Though born in China, I.M. Pei, who died on May 16 in New York City at age 102, became one of the most dominant American architects of his time.

Two of his major landmarks are the East Building of the National Gallery of Art in Washington, D.C., which opened in 1978, and the Grand Louvre glass pyramid in Paris, which opened in 1989.


Pei, who won the 1983 Pritzker Architecture Prize, also was the founder of a firm that combined high design and corporate success with international impact. He did that while establishing himself as one of the most sought-after individual designers of his generation.

“I.M. was a great man and one of the greatest architects of our lifetime,” says Leslie E. Robertson, co-owner of structural engineer See Robertson. “Beyond his incredible talents as an architect, he was quick to learn and understand new concepts and was very responsive to suggestions.”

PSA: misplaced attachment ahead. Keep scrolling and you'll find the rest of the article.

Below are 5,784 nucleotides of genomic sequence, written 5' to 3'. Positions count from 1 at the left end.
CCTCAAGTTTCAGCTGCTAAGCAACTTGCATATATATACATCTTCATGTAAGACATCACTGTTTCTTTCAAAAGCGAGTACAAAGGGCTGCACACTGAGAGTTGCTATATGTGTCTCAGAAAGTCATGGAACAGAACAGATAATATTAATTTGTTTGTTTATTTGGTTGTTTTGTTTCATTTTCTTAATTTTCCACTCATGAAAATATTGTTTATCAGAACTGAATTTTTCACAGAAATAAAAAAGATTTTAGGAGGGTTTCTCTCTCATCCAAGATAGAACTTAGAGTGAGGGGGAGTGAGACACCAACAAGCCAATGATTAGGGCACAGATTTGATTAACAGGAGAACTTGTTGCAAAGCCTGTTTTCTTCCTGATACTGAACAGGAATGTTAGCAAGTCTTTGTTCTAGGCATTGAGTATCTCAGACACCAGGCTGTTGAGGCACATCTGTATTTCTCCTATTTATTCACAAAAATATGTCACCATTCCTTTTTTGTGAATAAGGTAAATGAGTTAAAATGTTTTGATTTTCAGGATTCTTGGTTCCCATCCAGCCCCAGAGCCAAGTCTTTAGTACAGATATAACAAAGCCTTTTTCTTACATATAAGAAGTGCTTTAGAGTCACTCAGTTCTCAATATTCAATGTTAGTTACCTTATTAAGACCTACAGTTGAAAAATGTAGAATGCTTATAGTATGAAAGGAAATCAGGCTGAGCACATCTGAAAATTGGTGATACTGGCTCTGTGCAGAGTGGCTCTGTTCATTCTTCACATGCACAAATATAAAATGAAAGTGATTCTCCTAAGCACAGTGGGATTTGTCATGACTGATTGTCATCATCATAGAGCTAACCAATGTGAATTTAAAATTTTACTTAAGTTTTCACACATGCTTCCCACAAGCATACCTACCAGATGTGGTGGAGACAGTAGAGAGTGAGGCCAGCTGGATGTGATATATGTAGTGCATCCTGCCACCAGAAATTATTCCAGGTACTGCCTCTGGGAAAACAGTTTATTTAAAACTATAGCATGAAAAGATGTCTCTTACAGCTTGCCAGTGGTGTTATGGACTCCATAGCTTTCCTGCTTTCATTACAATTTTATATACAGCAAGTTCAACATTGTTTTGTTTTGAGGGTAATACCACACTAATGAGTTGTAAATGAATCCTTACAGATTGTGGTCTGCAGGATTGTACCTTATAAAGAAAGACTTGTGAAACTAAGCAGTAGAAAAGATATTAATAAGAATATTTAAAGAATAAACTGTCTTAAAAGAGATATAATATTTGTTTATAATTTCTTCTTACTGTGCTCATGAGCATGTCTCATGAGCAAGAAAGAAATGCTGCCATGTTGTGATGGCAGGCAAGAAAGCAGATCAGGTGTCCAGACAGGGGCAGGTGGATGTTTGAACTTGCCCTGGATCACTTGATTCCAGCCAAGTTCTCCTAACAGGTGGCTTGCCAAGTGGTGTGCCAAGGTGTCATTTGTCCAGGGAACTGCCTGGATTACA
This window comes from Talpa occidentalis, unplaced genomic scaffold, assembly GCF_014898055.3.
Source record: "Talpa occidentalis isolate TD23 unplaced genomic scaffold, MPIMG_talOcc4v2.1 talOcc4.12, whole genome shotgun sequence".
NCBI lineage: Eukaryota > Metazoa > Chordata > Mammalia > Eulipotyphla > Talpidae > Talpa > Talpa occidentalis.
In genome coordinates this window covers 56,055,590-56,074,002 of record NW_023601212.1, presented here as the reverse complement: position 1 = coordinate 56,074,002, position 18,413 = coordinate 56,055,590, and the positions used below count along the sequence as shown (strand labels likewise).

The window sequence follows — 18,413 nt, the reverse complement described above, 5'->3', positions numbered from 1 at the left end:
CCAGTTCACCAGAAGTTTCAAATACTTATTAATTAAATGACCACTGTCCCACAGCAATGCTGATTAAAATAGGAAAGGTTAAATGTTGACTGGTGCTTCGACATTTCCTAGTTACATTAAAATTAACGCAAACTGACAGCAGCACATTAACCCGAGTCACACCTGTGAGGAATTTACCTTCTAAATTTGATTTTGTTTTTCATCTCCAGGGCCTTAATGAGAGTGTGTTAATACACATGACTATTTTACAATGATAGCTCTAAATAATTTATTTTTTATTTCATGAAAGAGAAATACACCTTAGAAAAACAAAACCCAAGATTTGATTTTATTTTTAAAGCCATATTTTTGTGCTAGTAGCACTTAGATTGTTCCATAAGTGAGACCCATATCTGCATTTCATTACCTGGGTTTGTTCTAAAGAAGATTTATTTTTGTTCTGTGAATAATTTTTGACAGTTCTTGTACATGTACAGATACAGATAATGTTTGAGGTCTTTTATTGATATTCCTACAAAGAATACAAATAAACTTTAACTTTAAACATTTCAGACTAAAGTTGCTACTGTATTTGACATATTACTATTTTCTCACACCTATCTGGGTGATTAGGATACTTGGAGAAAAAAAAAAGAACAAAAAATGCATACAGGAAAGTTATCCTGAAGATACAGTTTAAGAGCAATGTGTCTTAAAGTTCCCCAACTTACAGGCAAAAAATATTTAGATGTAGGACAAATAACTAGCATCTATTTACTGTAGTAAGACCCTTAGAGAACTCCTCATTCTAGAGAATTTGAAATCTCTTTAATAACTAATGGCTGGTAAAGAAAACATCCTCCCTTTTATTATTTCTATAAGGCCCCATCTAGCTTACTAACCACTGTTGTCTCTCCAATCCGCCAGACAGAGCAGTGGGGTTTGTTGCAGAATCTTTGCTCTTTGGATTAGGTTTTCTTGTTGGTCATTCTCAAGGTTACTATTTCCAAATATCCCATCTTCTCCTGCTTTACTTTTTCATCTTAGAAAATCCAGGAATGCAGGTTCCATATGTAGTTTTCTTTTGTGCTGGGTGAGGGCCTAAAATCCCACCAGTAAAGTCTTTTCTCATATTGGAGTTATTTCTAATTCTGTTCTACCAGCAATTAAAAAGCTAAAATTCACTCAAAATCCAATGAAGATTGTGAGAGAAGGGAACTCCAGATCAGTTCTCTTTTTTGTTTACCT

Robertson worked on at least 15 of Pei’s projects. He says he was most inspired by the 72-story Bank of China in Hong Kong, which opened in 1989, and the Miho Museum southeast of Kyoto, Japan, which opened in 1997.

Pei grew up in Hong Kong. In 1935, he entered the University of Pennsylvania to study architecture, but soon transferred to the Massachusetts Institute of Technology for engineering. He then studied at Harvard’s Graduate School of Design.

He first worked for New York developer William Zeckendorf. In 1955, Pei formed his eponymous New York City firm. To free himself of administrative concerns, in 1991 he gave up his partnership in the renamed Pei Cobb Freed & Partners and became a consultant (ENR 12/13/93 p. 26). Soon, he began working with his two architect sons at Pei Partnership Architects, also in New York City.

Pei’s long-held view was that to build well and inexpensively, a quartet is needed, comprising the client, the architect, the engineers and the builders.

By Carter Wiseman with Nadine M. Post